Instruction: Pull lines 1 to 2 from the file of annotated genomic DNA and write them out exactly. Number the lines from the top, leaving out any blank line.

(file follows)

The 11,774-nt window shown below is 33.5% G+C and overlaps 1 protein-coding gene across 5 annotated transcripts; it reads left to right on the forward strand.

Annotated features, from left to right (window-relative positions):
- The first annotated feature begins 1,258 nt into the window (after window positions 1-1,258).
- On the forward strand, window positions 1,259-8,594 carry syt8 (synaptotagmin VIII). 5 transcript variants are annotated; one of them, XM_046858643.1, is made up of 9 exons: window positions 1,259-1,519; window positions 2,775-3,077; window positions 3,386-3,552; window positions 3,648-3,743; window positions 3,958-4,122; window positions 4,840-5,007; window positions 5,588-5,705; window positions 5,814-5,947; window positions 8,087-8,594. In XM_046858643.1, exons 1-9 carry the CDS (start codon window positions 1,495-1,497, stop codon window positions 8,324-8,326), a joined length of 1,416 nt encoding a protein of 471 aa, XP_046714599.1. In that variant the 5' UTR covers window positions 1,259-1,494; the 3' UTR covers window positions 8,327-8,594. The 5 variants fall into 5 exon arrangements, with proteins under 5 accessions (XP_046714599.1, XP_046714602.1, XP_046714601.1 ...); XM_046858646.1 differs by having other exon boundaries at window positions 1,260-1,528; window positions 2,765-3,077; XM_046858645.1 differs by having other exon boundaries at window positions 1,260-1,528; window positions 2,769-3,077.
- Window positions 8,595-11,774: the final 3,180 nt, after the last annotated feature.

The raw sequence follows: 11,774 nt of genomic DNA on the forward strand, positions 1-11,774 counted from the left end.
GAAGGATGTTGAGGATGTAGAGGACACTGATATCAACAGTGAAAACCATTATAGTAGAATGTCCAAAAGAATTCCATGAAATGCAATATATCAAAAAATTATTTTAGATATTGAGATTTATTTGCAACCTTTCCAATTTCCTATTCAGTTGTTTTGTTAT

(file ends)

The 11,774-nt window shown below is 33.5% G+C and overlaps 1 protein-coding gene across 5 annotated transcripts; it reads left to right on the forward strand.

Annotated features, from left to right (window-relative positions):